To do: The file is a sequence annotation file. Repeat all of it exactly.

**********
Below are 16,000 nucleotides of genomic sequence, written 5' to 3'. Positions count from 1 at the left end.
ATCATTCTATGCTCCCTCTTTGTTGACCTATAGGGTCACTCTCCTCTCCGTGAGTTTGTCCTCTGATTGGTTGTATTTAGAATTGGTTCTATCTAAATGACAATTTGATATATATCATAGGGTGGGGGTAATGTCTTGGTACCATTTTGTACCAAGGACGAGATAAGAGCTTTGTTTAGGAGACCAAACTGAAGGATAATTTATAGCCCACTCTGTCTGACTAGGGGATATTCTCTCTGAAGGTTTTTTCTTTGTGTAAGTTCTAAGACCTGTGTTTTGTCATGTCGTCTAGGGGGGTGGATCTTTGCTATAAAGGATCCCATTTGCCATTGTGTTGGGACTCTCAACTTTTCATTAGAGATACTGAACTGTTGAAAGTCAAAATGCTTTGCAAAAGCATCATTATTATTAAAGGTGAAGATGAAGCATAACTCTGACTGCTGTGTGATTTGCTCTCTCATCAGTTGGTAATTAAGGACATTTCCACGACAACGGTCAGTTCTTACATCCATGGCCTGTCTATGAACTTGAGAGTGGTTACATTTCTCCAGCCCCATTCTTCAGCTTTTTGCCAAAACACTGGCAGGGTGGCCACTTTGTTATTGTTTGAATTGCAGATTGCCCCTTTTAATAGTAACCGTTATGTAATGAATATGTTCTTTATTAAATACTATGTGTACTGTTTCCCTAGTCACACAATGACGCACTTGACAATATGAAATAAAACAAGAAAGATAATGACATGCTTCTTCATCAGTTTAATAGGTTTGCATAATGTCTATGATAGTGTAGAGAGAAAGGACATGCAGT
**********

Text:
Below are 16,000 nucleotides of genomic sequence, written 5' to 3'. Positions count from 1 at the left end.
ATCATTCTATGCTCCCTCTTTGTTGACCTATAGGGTCACTCTCCTCTCCGTGAGTTTGTCCTCTGATTGGTTGTATTTAGAATTGGTTCTATCTAAATGACAATTTGATATATATCATAGGGTGGGGGTAATGTCTTGGTACCATTTTGTACCAAGGACGAGATAAGAGCTTTGTTTAGGAGACCAAACTGAAGGATAATTTATAGCCCACTCTGTCTGACTAGGGGATATTCTCTCTGAAGGTTTTTTCTTTGTGTAAGTTCTAAGACCTGTGTTTTGTCATGTCGTCTAGGGGGGTGGATCTTTGCTATAAAGGATCCCATTTGCCATTGTGTTGGGACTCTCAACTTTTCATTAGAGATACTGAACTGTTGAAAGTCAAAATGCTTTGCAAAAGCATCATTATTATTAAAGGTGAAGATGAAGCATAACTCTGACTGCTGTGTGATTTGCTCTCTCATCAGTTGGTAATTAAGGACATTTCCACGACAACGGTCAGTTCTTACATCCATGGCCTGTCTATGAACTTGAGAGTGGTTACATTTCTCCAGCCCCATTCTTCAGCTTTTTGCCAAAACACTGGCAGGGTGGCCACTTTGTTATTGTTTGAATTGCAGATTGCCCCTTTTAATAGTAACCGTTATGTAATGAATATGTTCTTTATTAAATACTATGTGTACTGTTTCCCTAGTCACACAATGACGCACTTGACAATATGAAATAAAACAAGAAAGATAATGACATGCTTCTTCATCAGTTTAATAGGTTTGCATAATGTCTATGATAGTGTAGAGAGAAAGGACATGCAGT